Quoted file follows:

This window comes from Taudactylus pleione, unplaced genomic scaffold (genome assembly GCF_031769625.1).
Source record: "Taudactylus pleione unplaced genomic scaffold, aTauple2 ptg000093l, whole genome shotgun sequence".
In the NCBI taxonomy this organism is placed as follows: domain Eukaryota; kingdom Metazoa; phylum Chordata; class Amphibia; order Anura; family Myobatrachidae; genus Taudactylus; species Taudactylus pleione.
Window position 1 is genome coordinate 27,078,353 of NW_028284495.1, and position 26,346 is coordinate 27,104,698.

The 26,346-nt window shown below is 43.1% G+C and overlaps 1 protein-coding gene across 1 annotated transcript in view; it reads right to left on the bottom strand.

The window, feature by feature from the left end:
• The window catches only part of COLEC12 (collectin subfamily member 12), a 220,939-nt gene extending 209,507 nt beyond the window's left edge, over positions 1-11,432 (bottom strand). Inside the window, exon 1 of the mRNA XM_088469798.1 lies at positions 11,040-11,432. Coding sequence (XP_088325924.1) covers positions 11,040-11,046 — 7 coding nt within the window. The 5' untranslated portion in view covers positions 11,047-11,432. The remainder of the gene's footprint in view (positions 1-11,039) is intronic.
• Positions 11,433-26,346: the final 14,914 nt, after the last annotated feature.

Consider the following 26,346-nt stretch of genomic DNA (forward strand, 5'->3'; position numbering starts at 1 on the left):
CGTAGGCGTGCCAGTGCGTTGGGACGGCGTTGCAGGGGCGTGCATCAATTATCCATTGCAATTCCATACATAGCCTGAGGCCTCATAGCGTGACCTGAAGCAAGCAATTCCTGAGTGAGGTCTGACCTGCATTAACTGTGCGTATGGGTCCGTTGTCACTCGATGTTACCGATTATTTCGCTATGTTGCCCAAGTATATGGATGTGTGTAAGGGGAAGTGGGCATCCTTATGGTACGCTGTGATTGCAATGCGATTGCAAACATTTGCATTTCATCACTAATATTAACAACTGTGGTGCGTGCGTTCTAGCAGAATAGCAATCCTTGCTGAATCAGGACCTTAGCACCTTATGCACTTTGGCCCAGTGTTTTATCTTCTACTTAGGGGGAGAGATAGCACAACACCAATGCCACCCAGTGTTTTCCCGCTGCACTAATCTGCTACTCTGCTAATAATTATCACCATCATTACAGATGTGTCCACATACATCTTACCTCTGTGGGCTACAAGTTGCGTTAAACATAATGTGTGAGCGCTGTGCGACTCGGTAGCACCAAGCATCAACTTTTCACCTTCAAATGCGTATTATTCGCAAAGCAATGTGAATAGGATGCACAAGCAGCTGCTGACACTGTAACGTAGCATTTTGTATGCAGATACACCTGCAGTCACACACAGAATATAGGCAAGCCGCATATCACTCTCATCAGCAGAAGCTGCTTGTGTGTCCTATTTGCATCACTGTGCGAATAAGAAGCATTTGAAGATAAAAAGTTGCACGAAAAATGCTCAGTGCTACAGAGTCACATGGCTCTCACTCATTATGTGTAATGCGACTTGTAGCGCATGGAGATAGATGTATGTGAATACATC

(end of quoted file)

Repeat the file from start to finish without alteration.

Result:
This window comes from Taudactylus pleione, unplaced genomic scaffold (genome assembly GCF_031769625.1).
Source record: "Taudactylus pleione unplaced genomic scaffold, aTauple2 ptg000093l, whole genome shotgun sequence".
In the NCBI taxonomy this organism is placed as follows: domain Eukaryota; kingdom Metazoa; phylum Chordata; class Amphibia; order Anura; family Myobatrachidae; genus Taudactylus; species Taudactylus pleione.
Window position 1 is genome coordinate 27,078,353 of NW_028284495.1, and position 26,346 is coordinate 27,104,698.

The 26,346-nt window shown below is 43.1% G+C and overlaps 1 protein-coding gene across 1 annotated transcript in view; it reads right to left on the bottom strand.

The window, feature by feature from the left end:
• The window catches only part of COLEC12 (collectin subfamily member 12), a 220,939-nt gene extending 209,507 nt beyond the window's left edge, over positions 1-11,432 (bottom strand). Inside the window, exon 1 of the mRNA XM_088469798.1 lies at positions 11,040-11,432. Coding sequence (XP_088325924.1) covers positions 11,040-11,046 — 7 coding nt within the window. The 5' untranslated portion in view covers positions 11,047-11,432. The remainder of the gene's footprint in view (positions 1-11,039) is intronic.
• Positions 11,433-26,346: the final 14,914 nt, after the last annotated feature.

Consider the following 26,346-nt stretch of genomic DNA (forward strand, 5'->3'; position numbering starts at 1 on the left):
CGTAGGCGTGCCAGTGCGTTGGGACGGCGTTGCAGGGGCGTGCATCAATTATCCATTGCAATTCCATACATAGCCTGAGGCCTCATAGCGTGACCTGAAGCAAGCAATTCCTGAGTGAGGTCTGACCTGCATTAACTGTGCGTATGGGTCCGTTGTCACTCGATGTTACCGATTATTTCGCTATGTTGCCCAAGTATATGGATGTGTGTAAGGGGAAGTGGGCATCCTTATGGTACGCTGTGATTGCAATGCGATTGCAAACATTTGCATTTCATCACTAATATTAACAACTGTGGTGCGTGCGTTCTAGCAGAATAGCAATCCTTGCTGAATCAGGACCTTAGCACCTTATGCACTTTGGCCCAGTGTTTTATCTTCTACTTAGGGGGAGAGATAGCACAACACCAATGCCACCCAGTGTTTTCCCGCTGCACTAATCTGCTACTCTGCTAATAATTATCACCATCATTACAGATGTGTCCACATACATCTTACCTCTGTGGGCTACAAGTTGCGTTAAACATAATGTGTGAGCGCTGTGCGACTCGGTAGCACCAAGCATCAACTTTTCACCTTCAAATGCGTATTATTCGCAAAGCAATGTGAATAGGATGCACAAGCAGCTGCTGACACTGTAACGTAGCATTTTGTATGCAGATACACCTGCAGTCACACACAGAATATAGGCAAGCCGCATATCACTCTCATCAGCAGAAGCTGCTTGTGTGTCCTATTTGCATCACTGTGCGAATAAGAAGCATTTGAAGATAAAAAGTTGCACGAAAAATGCTCAGTGCTACAGAGTCACATGGCTCTCACTCATTATGTGTAATGCGACTTGTAGCGCATGGAGATAGATGTATGTGAATACATC